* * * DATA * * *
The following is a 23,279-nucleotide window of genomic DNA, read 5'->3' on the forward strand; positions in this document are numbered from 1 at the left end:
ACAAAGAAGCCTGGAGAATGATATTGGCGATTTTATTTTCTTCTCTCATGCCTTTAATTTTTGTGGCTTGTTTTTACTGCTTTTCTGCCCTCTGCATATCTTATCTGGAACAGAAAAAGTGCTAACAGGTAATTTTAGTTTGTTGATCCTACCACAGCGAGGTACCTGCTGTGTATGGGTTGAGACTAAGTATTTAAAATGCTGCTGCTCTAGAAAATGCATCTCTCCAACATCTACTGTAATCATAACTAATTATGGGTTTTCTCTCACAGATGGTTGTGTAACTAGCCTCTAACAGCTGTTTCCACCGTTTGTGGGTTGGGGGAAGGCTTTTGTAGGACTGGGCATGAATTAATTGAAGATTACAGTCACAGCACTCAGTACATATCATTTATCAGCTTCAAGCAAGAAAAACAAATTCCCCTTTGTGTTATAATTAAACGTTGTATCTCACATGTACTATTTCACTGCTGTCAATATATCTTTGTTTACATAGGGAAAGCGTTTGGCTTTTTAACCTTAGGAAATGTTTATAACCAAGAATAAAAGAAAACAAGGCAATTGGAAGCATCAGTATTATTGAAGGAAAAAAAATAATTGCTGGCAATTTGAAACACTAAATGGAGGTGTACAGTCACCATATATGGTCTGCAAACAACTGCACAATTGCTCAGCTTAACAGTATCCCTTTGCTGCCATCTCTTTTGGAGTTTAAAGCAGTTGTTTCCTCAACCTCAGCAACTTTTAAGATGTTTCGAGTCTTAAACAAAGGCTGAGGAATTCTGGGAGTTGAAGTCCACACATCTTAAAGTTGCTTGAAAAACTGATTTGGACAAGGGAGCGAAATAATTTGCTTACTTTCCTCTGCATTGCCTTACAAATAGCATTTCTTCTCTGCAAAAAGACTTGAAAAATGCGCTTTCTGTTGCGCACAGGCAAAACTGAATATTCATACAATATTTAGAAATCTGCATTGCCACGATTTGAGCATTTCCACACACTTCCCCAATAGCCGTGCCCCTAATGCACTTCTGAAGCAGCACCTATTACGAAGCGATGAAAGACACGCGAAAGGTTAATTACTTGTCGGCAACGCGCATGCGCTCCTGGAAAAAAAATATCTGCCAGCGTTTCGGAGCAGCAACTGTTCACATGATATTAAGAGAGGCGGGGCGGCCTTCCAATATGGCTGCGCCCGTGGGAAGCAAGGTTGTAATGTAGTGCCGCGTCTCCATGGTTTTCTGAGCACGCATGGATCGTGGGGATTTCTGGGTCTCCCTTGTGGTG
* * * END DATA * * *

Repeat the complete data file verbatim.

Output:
The following is a 23,279-nucleotide window of genomic DNA, read 5'->3' on the forward strand; positions in this document are numbered from 1 at the left end:
ACAAAGAAGCCTGGAGAATGATATTGGCGATTTTATTTTCTTCTCTCATGCCTTTAATTTTTGTGGCTTGTTTTTACTGCTTTTCTGCCCTCTGCATATCTTATCTGGAACAGAAAAAGTGCTAACAGGTAATTTTAGTTTGTTGATCCTACCACAGCGAGGTACCTGCTGTGTATGGGTTGAGACTAAGTATTTAAAATGCTGCTGCTCTAGAAAATGCATCTCTCCAACATCTACTGTAATCATAACTAATTATGGGTTTTCTCTCACAGATGGTTGTGTAACTAGCCTCTAACAGCTGTTTCCACCGTTTGTGGGTTGGGGGAAGGCTTTTGTAGGACTGGGCATGAATTAATTGAAGATTACAGTCACAGCACTCAGTACATATCATTTATCAGCTTCAAGCAAGAAAAACAAATTCCCCTTTGTGTTATAATTAAACGTTGTATCTCACATGTACTATTTCACTGCTGTCAATATATCTTTGTTTACATAGGGAAAGCGTTTGGCTTTTTAACCTTAGGAAATGTTTATAACCAAGAATAAAAGAAAACAAGGCAATTGGAAGCATCAGTATTATTGAAGGAAAAAAAATAATTGCTGGCAATTTGAAACACTAAATGGAGGTGTACAGTCACCATATATGGTCTGCAAACAACTGCACAATTGCTCAGCTTAACAGTATCCCTTTGCTGCCATCTCTTTTGGAGTTTAAAGCAGTTGTTTCCTCAACCTCAGCAACTTTTAAGATGTTTCGAGTCTTAAACAAAGGCTGAGGAATTCTGGGAGTTGAAGTCCACACATCTTAAAGTTGCTTGAAAAACTGATTTGGACAAGGGAGCGAAATAATTTGCTTACTTTCCTCTGCATTGCCTTACAAATAGCATTTCTTCTCTGCAAAAAGACTTGAAAAATGCGCTTTCTGTTGCGCACAGGCAAAACTGAATATTCATACAATATTTAGAAATCTGCATTGCCACGATTTGAGCATTTCCACACACTTCCCCAATAGCCGTGCCCCTAATGCACTTCTGAAGCAGCACCTATTACGAAGCGATGAAAGACACGCGAAAGGTTAATTACTTGTCGGCAACGCGCATGCGCTCCTGGAAAAAAAATATCTGCCAGCGTTTCGGAGCAGCAACTGTTCACATGATATTAAGAGAGGCGGGGCGGCCTTCCAATATGGCTGCGCCCGTGGGAAGCAAGGTTGTAATGTAGTGCCGCGTCTCCATGGTTTTCTGAGCACGCATGGATCGTGGGGATTTCTGGGTCTCCCTTGTGGTG